Dardenne brothers and ‘The Silence of Lorna’

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The Dardenne brothers’ latest film won Best Screenplay at Cannes – but it didn’t win over the critics. Dave Calhoun repudiates the indifference with which it was greeted

We already know what the Dardenne brothers are good at: miniaturist, humane and realist dramas that play out in the small-town arena of their home country, Belgium. With award-winning films such as ‘The Child’, ‘Rosetta’ and ‘The Son’, Jean-Pierre and Luc Dardenne have developed their own, unfussy and deceptively straightforward language which involves the close examination of fictional, usually struggling or impoverished individuals who reveal themselves through small events with major repercussions. It’s by mastering this sympathetic but inquiring approach to portraying anonymous but significant lives that the brothers, who started out in the 1970s as documentary-makers, have twice won the Palme d’Or in Cannes, first for ‘Rosetta’ in 1999 and then for ‘The Child’ in 2005.

Maybe it’s this familiarity with the texture and soul of their work that explains the quiet reaction afforded the Dardennes’ latest, ‘The Silence of Lorna’, when it premiered at Cannes earlier this year. The response from critics was largely one of positive indifference to this story of a young Albanian immigrant (Lorna, played by Kosovan-Albanian actress Arta Dobroshi) in the Belgian town of Liège, who is forced to re-examine her ruthless attitude to life. But while the approach is recognisable, there’s nothing familiar about the story, and Lorna is a character who lends an international dimension to the Dardennes’ ongoing studies at the edge of Belgian society.

As with all the Dardennes’ films, we dive right into the bustle of Lorna’s life: she is sharing a flat with Claudy (Jérémie Renier), with whom she has a hostile, businesslike relationship. It’s soon clear that Claudy is a junky and the pair are married – but only so that Lorna can gain Belgian citizenship. It also emerges that Lorna has agreed with the criminals who brokered the marriage that Claudy will soon be murdered.

This may all sound like the bare bones of a mafia movie that operates at the bounds of credulity, yet by focusing on Lorna and the glimmers of humanity that she gradually reveals – a revelation that centres on a possible pregnancy – the Dardennes offer a compelling and credible study of the grey area that lies between desperation and responsibility.

‘There’s room for the audience to care about Claudy and also to be intrigued by mysterious Lorna,’ suggests Jean-Pierre when we meet to talk about the film. ‘We gain empathy with her as we go along.’

In all the Dardennes’ films, regional, working-class lives are portrayed with an inquiring immediacy and neutral gaze: these Belgian brothers with a social conscience never demand that we side with or – worst of all – feel sorry for those they depict, many of whom are unlikeable in the first place. Rather, they ask us to study and understand their characters and their essential humanity. For instance, in ‘The Child’ we meet a young man, played by the brothers’ regular collaborator Renier, who reacts to poverty by trying to sell his baby; while in ‘The Son’, Olivier Gourmet, another regular, is a carpenter who takes a strange interest in a boy he believes to have been involved in the death of his own young son.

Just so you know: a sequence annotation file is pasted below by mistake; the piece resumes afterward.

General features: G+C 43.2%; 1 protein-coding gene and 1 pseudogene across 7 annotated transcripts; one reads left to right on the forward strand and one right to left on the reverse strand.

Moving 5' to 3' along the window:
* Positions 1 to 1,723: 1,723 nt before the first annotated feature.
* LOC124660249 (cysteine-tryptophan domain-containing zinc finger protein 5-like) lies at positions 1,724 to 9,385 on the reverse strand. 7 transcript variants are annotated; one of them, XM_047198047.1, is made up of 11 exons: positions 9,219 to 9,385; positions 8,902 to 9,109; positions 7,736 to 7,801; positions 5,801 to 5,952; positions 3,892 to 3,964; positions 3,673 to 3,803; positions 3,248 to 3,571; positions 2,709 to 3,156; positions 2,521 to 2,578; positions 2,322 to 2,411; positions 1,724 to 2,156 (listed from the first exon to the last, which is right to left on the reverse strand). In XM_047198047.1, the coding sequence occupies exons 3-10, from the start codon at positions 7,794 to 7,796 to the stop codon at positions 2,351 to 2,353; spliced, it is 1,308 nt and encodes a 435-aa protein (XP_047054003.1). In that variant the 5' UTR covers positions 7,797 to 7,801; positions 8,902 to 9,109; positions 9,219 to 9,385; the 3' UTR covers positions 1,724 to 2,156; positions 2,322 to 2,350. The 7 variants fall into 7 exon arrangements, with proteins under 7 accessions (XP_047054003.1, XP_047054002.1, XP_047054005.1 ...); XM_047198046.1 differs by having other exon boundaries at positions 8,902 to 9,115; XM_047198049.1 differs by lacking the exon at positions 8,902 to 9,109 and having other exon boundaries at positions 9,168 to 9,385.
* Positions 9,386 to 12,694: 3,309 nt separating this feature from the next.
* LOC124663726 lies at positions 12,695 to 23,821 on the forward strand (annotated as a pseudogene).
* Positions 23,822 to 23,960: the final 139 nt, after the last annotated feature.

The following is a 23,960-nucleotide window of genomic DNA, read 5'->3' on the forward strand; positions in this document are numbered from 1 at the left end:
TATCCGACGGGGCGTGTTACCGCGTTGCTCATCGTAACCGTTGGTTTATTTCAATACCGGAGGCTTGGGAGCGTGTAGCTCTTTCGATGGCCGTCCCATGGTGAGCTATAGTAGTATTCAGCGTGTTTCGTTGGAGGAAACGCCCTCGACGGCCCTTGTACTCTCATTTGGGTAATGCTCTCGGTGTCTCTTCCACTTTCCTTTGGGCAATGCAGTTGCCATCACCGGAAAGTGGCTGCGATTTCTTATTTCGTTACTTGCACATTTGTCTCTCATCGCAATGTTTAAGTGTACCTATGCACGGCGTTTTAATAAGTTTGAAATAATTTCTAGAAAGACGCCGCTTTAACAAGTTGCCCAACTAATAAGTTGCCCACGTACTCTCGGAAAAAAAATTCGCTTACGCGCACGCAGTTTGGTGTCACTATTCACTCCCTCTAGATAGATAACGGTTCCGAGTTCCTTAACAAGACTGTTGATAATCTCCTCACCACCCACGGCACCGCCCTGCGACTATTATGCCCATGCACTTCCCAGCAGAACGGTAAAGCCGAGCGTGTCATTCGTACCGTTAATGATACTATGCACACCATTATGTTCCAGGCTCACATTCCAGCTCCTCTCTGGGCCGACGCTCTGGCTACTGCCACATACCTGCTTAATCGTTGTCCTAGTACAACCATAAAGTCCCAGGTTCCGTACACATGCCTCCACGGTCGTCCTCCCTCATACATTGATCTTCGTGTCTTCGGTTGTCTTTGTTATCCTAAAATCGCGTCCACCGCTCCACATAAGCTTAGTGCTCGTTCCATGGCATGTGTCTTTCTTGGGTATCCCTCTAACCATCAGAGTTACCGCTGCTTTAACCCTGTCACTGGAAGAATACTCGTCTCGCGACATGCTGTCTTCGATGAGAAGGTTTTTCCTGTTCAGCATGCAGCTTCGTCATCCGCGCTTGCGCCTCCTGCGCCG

On top of a keen eye for characters, the brothers have a great grip on the power of storytelling: they are able to turn the most miserable of situations into a thriller, perhaps, or a mystery. Just think of the police-chase sequence in ‘The Child’ in which Renier speeds off on a moped to hide in the waters of a river. The Dardennes know how to offer heartfelt social precision while keeping an audience on its toes. It’s the same in their latest, in which the hard facts of European migration and inequality lie behind Lorna’s compelling story. Was it these issues that kickstarted the film?

‘No,’ says Jean-Pierre straightaway. ‘The idea came from a woman we met whose brother was a junky and who had been approached by the Albanian mafia about an arranged marriage. His sister worked with street people and advised him not to do it because she’d heard of junkies who had entered into such arrangements and had been found dead.

‘We wanted to look at the woman in this situation, who is also in a difficult place and at the same time has a dream that means more than anything to her. She tries to justify her actions – that Claudy’s not worth anything, he’s just a junky. But she’s confronted with a dilemma, and will she realise that her dream is not worth as much as a life?’

It’s Lorna’s unknowability that makes the film so thought-provoking. It’s also what influences the film’s visual style, which is less close-up and frenetic than its predecessor, ‘The Child’.

‘We wanted to watch Lorna, watch Lorna, watch Lorna,’ Luc says. ‘You have to watch her because she is mysterious, and to understand her we had to distance ourselves. That’s why the camera is further out than usual and moves much less.’

I suggest that Lorna, despite her behaviour, is essentially a victim – of inequality, of border controls, of the need to survive. Compared with Claudy, her husband with a heroin addiction, is she not equally desperate and alone?

‘Yes, that’s true,’ says Jean-Pierre, before stressing that he wanted to portray someone more complex than a mere victim or villain. ‘Yet, at the same time, she accepts the whole agreement to marry Claudy and that he would die later on. She’s complicit.’

He’s right: Lorna is no victim – some of her decisions preclude that – but neither is she irredeemable. She’s an intriguing creation, an enigma, and fully deserves a place in the canon of characters created by the Dardennes.

The Silence of Lorna’ opens on Friday.

Author: Dave Calhoun



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